RRF governance differs from that of cohesion policy

As for governance of the RRF, Martin points out that there is quite a difference with cohesion policy. ‘The RRF is direct management, so Member States are fully in charge of managing RRF expenditure. Meanwhile, the Council — in other words, the Member States collectively — also plays a different role. The Commission assesses and negotiates the national recovery and resilience programmes, but, in order to be approved, they also need to obtain a positive opinion from the Council. This is also the case for disbursements’. Martin thinks that the Council’s involvement in approving programmes is the counterweight to this ‘extraordinary budgetary solidarity — ‘which was put in place to mitigate the economic and social consequences of the COVID-19 pandemic’.

The new ‘rule of law’ conditionality matters, both for cohesion policy and for the RRF

In January 2021, the new ‘rule of law’ conditionality came into force, and this is already showing its effects on the EU’s financial management. ‘The Commission has now initiated this procedure for the first time, against Hungary’. By doing so, the Commission publicly states that it believes it can no longer assume that the Hungarian authorities can ensure that all EU spending is legal and regular. ‘Which is clearly a worrying signal for EU finances’.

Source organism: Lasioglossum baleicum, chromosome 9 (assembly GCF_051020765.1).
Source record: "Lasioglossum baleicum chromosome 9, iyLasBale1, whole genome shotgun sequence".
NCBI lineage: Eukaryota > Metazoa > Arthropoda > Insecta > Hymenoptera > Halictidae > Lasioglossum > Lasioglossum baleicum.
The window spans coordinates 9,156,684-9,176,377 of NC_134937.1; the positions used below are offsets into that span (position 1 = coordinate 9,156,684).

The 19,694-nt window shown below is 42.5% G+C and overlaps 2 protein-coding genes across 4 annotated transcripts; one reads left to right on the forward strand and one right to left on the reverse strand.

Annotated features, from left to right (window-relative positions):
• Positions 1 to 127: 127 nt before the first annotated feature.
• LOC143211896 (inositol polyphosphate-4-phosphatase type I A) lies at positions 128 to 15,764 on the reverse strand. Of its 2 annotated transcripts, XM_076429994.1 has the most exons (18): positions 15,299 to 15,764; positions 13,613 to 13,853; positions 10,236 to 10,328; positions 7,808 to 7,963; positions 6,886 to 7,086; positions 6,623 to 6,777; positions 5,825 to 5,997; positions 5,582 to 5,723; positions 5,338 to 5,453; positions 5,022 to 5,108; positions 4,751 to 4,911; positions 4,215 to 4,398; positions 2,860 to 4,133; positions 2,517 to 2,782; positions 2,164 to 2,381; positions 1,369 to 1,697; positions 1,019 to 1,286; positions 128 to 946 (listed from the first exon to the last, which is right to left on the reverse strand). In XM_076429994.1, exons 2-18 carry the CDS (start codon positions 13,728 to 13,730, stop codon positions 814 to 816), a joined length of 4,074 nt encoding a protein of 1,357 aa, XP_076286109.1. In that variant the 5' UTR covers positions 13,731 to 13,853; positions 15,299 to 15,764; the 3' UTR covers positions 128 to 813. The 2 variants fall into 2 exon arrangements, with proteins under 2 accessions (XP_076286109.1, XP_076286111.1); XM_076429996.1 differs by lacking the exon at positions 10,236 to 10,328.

More socio-economic convergence in the EU because of cohesion policy?

One of the big questions, also from an auditor’s perspective, is whether cohesion policy is successful as an engine for convergence. ‘I would say that up to the 2008 financial crisis, there clearly was convergence. Since then, we may have witnessed a levelling-off and even a partial reversal of the trend, in the form of increasing divergence between urban and rural areas. At least this is what the data recently published by the Commission in its 8th Cohesion Report show. In the coming years, we will also have to see what effects the last two crises — the COVID-19 pandemic and Russia’s invasion of Ukraine — will have had on the socio-economic development of the various regions of the EU and its Member States’.



Articles from the European Court of Auditors, #EU's external auditor & independent guardian of the EU's finances.

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European Court of Auditors

Articles from the European Court of Auditors, #EU's external auditor & independent guardian of the EU's finances.